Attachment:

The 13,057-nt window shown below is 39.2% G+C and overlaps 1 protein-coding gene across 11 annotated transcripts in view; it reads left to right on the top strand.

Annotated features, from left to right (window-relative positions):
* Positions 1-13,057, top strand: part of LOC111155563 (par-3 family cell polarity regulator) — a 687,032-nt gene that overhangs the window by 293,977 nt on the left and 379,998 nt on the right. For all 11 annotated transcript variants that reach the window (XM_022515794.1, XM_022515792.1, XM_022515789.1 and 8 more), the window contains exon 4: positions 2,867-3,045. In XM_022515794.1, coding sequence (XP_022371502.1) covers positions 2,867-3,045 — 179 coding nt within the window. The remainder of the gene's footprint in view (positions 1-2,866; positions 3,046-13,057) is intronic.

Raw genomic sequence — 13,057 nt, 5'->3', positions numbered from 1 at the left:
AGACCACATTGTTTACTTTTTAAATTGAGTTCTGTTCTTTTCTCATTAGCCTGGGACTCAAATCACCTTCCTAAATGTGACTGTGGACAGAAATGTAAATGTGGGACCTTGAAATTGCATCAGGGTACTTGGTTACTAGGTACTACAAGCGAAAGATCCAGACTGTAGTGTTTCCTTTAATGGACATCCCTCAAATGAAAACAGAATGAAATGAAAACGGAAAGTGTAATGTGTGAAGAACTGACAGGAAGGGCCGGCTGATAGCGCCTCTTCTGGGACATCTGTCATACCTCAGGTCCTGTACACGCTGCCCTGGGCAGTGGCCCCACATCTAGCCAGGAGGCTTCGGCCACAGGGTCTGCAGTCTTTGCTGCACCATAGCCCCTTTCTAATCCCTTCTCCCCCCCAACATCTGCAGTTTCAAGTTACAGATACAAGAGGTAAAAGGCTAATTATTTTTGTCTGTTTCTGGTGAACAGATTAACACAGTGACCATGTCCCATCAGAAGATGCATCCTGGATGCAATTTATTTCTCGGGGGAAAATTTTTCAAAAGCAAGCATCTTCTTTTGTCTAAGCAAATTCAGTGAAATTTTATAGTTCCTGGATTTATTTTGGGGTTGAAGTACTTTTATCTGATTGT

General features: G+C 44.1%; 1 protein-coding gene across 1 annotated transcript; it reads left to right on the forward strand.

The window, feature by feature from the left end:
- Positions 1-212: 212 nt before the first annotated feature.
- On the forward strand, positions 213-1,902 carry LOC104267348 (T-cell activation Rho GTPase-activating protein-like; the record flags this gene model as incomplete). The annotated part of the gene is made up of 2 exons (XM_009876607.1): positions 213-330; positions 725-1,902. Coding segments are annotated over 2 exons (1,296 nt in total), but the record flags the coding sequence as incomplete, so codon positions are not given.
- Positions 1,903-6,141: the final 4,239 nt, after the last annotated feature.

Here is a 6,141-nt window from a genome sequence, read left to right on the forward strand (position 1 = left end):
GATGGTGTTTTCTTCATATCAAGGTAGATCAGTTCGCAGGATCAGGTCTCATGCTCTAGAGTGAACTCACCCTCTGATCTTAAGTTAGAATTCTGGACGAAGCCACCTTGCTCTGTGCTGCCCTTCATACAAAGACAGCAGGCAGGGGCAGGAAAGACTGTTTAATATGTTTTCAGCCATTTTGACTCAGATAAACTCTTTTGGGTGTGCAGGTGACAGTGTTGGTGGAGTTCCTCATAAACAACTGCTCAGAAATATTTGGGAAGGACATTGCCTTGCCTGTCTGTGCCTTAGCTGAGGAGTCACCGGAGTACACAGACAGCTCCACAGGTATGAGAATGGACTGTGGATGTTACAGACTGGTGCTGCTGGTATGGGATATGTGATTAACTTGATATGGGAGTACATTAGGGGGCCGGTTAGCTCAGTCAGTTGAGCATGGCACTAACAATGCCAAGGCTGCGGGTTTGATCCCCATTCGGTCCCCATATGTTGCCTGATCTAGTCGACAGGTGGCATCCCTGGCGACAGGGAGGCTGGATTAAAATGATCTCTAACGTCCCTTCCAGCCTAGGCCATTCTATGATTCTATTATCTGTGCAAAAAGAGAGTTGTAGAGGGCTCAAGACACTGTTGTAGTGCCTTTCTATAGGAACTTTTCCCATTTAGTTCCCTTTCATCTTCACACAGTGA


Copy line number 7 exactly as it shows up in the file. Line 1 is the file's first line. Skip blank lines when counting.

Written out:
The window, feature by feature from the left end: